The accountant's guide to Brexit

EU flag, Union Jack and a calculator
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Brexit will beset practitioners with a series of new challenges – but are they ready? Philip Fisher urges all firms to implement a risk assessment strategy.

Like almost everybody else in the country, the vast majority of accountants have been sticking their heads into the sand on the basis that leaving Europe was a long way off.

It seems unlikely that even the biggest firms have any coherent processes in place, if only because nobody even at prime ministerial level knows how things are going to pan out over the next two months, let alone two years or two decades.

This is a highly unsatisfactory state of affairs for those of us who are prudent by nature.

While from a business perspective many of us might hope that if they wait long enough this will all go away, whatever the outcome of current negotiations in Parliament and with Europe,  practitioners are going to be faced with a series of new challenges that they have will have to confront head-on.

However, uncertainty is the core of our problem. Is the next step going to be no deal, structured no deal, Norway plus, Canada, a general election, a delay, a second referendum, a discreet change of mind or some other variation on the theme?

At the moment of writing, we don’t know the answers but time is moving on and some strategies must be put into place in the very near future.

If, as seems increasingly likely, Britain decides to exit Europe without any kind of deal in place then there will be immediate consequences for many clients, which could have a dramatic impact on the practices acting for them.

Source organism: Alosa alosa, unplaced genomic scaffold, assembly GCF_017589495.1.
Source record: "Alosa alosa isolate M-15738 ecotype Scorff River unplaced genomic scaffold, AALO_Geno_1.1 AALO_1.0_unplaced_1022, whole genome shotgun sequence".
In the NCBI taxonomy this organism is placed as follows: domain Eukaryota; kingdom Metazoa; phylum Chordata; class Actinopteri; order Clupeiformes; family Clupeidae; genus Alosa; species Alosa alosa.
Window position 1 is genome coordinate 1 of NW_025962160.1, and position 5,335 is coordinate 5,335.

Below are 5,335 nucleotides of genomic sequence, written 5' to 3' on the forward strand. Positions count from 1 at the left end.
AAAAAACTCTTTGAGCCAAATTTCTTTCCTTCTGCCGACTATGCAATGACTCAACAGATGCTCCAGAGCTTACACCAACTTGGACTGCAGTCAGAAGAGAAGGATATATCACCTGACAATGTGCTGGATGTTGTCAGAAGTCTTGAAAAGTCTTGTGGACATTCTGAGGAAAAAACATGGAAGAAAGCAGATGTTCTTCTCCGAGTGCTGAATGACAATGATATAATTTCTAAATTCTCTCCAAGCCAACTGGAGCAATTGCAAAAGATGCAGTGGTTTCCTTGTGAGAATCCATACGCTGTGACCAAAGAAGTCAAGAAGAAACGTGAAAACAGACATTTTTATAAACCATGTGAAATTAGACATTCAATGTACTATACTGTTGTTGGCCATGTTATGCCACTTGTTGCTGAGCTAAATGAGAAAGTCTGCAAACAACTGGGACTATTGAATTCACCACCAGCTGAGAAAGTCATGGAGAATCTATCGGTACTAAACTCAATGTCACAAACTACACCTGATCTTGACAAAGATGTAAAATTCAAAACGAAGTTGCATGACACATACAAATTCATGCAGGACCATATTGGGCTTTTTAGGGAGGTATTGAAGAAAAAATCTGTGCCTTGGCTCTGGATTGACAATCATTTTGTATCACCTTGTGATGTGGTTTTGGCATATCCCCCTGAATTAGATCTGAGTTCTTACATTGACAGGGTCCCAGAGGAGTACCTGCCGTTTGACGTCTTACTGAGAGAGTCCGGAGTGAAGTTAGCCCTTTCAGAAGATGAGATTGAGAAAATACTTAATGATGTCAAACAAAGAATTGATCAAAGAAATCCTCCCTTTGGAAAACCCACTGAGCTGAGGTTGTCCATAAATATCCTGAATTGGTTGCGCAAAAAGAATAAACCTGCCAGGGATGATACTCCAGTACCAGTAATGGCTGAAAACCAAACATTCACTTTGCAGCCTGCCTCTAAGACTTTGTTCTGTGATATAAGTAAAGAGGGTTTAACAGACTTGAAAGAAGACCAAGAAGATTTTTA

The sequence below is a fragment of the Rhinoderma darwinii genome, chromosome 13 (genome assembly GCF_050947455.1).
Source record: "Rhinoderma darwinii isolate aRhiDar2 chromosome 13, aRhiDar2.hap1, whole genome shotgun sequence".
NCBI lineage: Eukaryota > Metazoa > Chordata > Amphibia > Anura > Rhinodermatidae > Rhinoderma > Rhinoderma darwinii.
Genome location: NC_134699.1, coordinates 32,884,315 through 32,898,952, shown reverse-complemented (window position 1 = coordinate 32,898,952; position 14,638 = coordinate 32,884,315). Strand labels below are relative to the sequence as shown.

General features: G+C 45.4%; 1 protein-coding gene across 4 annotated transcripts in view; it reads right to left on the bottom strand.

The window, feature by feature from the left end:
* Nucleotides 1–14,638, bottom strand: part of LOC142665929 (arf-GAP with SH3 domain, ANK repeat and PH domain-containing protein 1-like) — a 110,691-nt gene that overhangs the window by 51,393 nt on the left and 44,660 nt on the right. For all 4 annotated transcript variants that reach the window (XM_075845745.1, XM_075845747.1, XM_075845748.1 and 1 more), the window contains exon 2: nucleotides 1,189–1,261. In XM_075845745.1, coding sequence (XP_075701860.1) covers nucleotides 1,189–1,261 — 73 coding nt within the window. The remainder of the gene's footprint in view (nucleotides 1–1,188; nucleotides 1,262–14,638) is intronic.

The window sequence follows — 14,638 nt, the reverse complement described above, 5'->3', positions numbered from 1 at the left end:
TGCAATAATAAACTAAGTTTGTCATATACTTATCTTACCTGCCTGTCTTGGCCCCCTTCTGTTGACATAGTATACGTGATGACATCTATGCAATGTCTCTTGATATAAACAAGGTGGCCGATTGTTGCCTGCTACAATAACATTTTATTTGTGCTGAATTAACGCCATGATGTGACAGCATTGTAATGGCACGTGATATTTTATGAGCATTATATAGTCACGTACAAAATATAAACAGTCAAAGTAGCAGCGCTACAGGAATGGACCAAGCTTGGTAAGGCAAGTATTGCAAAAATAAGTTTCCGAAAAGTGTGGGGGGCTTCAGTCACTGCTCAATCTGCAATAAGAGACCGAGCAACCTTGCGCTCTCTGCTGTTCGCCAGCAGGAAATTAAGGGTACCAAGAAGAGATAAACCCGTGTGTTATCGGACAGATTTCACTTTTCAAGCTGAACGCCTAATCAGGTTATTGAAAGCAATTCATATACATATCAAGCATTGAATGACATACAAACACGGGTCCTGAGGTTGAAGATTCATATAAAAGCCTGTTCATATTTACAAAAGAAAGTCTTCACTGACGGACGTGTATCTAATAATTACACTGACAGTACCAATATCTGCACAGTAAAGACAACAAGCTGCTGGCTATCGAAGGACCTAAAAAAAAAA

There may also be legislative change overnight that could make a difference to our own processes, procedures and profitability.

In the longer term, whatever the outcome, unless Britain collectively changes its mind either by way of a referendum, general election or merely Parliamentary whim, we must expect that the British economy will suffer in the short-term since even those most actively advocating a dramatic exit accept this as inevitable.

While smaller practices with little or no international spread and workforces who are British born and bred may feel that for them this is only a storm in a teacup that is unlikely to be the case in the longer term.

But if nothing else, there will inevitably be changes in legislation as a direct result of the decision made in June 2016. In addition, the economy will take an initial hit and that is likely to lead to indirect consequences including attentional tax hikes, difficulties in retaining and recruiting members of staff and the risk of client losses.

For those of us with strong European ties, through international networks, client connections or staffing, there will almost certainly be a need for major re-engineering.

As this series is likely to repeat on a constant basis, going into times of change with your eyes open is a major part of operating successfully. If your competitors are taking no action, while you can be seen as a leader at the time of great insecurity, then this could be a chance to succeed while others are struggling if not actually going bust.

Therefore, to reiterate, please make sure that you are ahead of the game so you can make the most of what need not be a threat and could be a fantastic opportunity.

Over the next several weeks we will continue this guide with articles covering the difficulties of talking with clients without giving offence, general advice, and business issues including stock valuation. But up first we examine how accountants can prepare for the prospect of no deal.

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